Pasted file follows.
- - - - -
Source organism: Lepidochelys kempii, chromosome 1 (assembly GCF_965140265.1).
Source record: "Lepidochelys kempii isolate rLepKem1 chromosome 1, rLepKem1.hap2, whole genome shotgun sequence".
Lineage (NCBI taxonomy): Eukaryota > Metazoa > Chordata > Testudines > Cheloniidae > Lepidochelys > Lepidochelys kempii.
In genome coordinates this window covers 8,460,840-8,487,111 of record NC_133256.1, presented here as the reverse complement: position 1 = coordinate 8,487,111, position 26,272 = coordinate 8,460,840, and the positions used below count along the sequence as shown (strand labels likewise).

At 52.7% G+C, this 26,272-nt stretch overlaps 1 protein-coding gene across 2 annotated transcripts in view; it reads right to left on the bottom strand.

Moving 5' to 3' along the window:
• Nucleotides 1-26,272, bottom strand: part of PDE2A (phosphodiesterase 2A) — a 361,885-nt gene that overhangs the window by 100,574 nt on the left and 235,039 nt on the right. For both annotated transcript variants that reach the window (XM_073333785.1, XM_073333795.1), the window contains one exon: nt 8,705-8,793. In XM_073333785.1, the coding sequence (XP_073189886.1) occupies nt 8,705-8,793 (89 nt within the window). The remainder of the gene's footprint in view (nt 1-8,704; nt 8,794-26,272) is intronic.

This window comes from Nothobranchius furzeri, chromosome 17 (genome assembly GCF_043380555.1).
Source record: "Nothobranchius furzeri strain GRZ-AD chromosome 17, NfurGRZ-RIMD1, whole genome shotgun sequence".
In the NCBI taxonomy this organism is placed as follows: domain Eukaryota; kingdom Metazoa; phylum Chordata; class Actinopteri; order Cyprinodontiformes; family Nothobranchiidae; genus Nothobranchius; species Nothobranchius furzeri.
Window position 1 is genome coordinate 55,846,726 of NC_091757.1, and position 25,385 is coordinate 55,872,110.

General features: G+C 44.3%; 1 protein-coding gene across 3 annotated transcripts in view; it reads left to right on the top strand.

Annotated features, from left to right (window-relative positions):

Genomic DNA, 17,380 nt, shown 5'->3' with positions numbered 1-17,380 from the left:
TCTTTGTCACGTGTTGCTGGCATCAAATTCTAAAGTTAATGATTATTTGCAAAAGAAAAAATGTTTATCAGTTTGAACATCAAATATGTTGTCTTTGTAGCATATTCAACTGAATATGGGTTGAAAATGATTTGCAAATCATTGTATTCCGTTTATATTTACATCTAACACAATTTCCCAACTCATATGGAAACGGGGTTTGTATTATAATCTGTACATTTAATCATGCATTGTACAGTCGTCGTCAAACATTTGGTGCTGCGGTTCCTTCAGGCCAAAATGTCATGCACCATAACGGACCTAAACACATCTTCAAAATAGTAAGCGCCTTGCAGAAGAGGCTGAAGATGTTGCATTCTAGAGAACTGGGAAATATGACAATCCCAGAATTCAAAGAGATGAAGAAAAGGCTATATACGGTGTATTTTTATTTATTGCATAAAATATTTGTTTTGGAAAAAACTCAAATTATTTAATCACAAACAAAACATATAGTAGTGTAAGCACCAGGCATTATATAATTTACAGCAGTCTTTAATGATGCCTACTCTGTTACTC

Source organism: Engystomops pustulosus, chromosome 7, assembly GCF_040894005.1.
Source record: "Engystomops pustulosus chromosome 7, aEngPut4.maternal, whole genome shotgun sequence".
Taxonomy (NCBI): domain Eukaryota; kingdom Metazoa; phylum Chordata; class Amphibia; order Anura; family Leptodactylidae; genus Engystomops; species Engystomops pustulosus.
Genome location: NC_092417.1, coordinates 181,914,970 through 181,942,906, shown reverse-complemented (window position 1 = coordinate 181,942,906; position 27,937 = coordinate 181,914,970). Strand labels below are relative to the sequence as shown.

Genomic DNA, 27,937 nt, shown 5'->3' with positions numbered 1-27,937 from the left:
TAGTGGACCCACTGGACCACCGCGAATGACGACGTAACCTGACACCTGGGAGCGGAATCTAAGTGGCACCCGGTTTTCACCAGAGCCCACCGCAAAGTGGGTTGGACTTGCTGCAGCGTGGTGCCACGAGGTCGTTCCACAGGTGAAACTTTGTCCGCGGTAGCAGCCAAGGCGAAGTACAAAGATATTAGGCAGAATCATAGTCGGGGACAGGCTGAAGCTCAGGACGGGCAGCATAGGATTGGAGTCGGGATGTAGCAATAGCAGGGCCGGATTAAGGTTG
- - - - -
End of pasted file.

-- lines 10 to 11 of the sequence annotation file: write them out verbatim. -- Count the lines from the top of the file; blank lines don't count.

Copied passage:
In the NCBI taxonomy this organism is placed as follows: domain Eukaryota; kingdom Metazoa; phylum Chordata; class Actinopteri; order Cyprinodontiformes; family Nothobranchiidae; genus Nothobranchius; species Nothobranchius furzeri.
Window position 1 is genome coordinate 55,846,726 of NC_091757.1, and position 25,385 is coordinate 55,872,110.